[…] intra-actions not only reconfigure spacetimematter but reconfigure what is possible. Ethicality is part of the fabric of the world; the call to respond and be responsible is part of what is. […] Questions of responsibility and accountability present themselves with every possibility; each moment alive with different possibilities for the world’s becoming and different configurations of what may yet be possible (Barad with Dolphijn, R, and van der Tuin, I, 2012, online)
In a time when ‘people seem to be losing their faith in their ability to shape the future’ (Grossberg, 2010, p 62), the key political argument implied by the glass case can easily be read as preventing the wider distribution of political responsibility for the world, which Barad evokes. As we have seen, the glass case is a ‘material-discursive’ argument, and it is one which seems to say, ‘caring for the future is not your responsibility. The future has been delegated to the museum.’ It seems to say, ‘you might care and you might want to take responsibility, but we need you to step back in the interest of everyone else now and everyone yet to be born.’ Drawing the two genealogies of co-production together offers the potential for museums to take seriously the ways in which their displays, programmes and community projects produce, or constrain, the potential for recognition of responsibility and accountability in, and for, the world.
Component DOI: http://dx.doi.org/10.15180/160502/010
Visit 5: Alternative times
To return for our final visit to William Henry Fox Talbot, the cameras, the glass case and all the phenomena and spacetimematters of making images, the glass case in the Kodak Gallery at the National Media Museum might evoke the phenomena and not only the camera as an object. By fixing the cameras as objects, locating them into a completed past and for a future implicitly secured by the museum, what the Kodak gallery offers is substantially different from the intra-actions in which the cameras were entangled. Unlike National Media Museum publications which offer very nuanced accounts (Burbridge, 2015), the display (produced in the 1990s) itself tells us less than it might about the iterative intra-action which was the ‘invention’ of photography. Jim Bennett has made this point about the presentation of scientific knowledge in museums more generally where there is often a danger of presenting science as always-already produced and stable. There is a need, Bennett argues, for cultivating a sense of the uncertainty and ‘unpredictability of experiment’ in displays (1998, p 175).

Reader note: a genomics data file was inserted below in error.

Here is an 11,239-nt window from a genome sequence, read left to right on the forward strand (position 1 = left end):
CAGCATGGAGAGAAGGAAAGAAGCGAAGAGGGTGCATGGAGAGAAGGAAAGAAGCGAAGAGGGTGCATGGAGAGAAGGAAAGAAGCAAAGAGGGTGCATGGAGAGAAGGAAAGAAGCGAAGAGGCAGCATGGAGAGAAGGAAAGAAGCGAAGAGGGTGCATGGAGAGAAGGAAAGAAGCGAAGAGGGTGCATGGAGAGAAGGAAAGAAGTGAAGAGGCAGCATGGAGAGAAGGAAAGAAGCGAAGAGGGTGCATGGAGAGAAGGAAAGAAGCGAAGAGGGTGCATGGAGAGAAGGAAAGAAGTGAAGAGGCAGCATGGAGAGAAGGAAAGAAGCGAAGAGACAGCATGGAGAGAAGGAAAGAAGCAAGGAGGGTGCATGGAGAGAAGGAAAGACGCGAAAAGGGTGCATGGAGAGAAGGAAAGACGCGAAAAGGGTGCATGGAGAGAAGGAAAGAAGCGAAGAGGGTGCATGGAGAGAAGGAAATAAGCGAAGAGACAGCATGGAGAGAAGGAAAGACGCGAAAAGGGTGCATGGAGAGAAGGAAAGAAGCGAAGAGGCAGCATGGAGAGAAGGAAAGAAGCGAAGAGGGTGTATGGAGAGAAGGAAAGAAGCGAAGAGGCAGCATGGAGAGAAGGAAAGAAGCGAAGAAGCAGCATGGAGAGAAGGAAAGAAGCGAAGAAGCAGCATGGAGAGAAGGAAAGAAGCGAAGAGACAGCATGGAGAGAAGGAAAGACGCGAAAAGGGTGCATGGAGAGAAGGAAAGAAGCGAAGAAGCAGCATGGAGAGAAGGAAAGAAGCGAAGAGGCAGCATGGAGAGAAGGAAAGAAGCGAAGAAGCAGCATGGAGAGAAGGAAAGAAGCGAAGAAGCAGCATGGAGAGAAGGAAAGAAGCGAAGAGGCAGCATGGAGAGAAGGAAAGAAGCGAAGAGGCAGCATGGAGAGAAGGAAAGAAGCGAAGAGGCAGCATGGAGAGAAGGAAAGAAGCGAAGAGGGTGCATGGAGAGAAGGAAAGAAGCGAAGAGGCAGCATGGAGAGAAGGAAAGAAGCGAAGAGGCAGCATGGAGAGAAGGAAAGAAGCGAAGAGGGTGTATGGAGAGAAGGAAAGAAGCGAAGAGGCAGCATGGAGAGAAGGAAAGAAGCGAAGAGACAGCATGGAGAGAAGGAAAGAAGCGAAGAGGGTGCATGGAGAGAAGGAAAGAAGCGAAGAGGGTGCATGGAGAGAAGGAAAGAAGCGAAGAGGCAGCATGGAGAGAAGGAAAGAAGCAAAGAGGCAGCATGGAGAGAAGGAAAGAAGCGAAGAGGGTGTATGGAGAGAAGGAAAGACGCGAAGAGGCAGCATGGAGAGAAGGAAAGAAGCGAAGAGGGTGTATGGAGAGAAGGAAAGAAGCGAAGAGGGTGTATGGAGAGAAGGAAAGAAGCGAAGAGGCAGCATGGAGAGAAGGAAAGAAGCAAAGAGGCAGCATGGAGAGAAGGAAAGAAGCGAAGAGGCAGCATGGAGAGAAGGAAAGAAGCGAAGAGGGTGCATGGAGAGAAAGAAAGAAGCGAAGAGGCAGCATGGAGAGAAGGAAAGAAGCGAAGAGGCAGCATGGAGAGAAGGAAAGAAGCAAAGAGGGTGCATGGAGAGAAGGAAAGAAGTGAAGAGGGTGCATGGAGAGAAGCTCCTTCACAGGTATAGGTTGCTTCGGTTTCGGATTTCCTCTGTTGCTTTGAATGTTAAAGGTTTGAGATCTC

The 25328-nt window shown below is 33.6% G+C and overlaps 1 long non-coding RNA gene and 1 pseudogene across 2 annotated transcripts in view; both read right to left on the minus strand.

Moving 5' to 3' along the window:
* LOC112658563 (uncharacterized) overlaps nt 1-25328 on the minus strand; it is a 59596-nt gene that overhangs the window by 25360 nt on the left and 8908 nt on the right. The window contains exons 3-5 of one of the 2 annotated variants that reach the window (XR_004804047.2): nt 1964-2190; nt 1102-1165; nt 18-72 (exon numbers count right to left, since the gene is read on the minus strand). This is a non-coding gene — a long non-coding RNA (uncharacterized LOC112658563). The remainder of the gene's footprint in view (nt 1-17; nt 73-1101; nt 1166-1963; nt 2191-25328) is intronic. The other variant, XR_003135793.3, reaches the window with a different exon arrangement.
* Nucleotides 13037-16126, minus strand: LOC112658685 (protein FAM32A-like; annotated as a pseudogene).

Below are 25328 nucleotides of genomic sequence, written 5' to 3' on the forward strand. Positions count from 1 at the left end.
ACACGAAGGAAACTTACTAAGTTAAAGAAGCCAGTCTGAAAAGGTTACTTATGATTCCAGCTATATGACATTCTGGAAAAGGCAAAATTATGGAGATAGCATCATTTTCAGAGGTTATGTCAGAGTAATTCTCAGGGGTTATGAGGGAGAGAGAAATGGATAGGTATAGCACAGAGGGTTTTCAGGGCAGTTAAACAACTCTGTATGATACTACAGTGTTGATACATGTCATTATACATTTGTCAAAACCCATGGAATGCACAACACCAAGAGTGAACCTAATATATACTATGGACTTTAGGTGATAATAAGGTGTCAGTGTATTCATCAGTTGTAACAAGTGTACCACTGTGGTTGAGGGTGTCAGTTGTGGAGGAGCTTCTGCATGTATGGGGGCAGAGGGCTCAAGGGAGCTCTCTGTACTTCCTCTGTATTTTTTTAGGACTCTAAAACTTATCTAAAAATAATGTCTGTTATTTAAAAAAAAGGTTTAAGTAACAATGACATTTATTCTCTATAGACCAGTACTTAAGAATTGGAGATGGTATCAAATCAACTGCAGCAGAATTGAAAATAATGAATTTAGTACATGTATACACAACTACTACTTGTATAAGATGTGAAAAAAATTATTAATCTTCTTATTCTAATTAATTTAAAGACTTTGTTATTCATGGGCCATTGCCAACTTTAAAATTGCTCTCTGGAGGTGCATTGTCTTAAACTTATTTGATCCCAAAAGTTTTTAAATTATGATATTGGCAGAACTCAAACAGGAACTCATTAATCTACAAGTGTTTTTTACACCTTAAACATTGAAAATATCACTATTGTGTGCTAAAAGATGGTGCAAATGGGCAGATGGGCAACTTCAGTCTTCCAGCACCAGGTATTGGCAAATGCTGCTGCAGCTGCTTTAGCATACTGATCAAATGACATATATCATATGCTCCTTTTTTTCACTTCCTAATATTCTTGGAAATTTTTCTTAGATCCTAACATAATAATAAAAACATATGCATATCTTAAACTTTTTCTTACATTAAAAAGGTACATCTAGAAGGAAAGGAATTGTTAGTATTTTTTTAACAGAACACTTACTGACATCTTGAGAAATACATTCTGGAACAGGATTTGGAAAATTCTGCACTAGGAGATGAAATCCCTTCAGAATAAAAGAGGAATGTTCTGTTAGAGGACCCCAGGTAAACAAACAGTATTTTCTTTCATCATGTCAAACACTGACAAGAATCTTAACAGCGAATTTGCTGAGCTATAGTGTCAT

Part of bringing co-production into the heart of what museums are is a richer politics of display which might take phenomena, rather than objects, as the starting point and which might trace and evoke the different plural ‘co’ at work. These would be displays which might productively engage a sense of ontological uncertainty and exploration of responsibility for constructing knowledge.
Component DOI: http://dx.doi.org/10.15180/160502/011
Political legitimacy: museums and assembling ‘matters of concern’
The implications of co-production in certain iterations of STS is, as we have seen, to understand ontology, epistemology and politics as fully interconnected. As a result, we cannot know in advance what any political issue is and might be; all issues have to be made or composed (Latour, 2005b, p 35). Latour names this process of constituting issues materially and semiotically ‘making things public’ (2005b) and, through playing with these different connotations of representation (in both epistemology and democratic theory), argues that we should jettison ‘matters of fact’ (representationalism) and instead focus on the collaboratively building of ‘matters of concern’.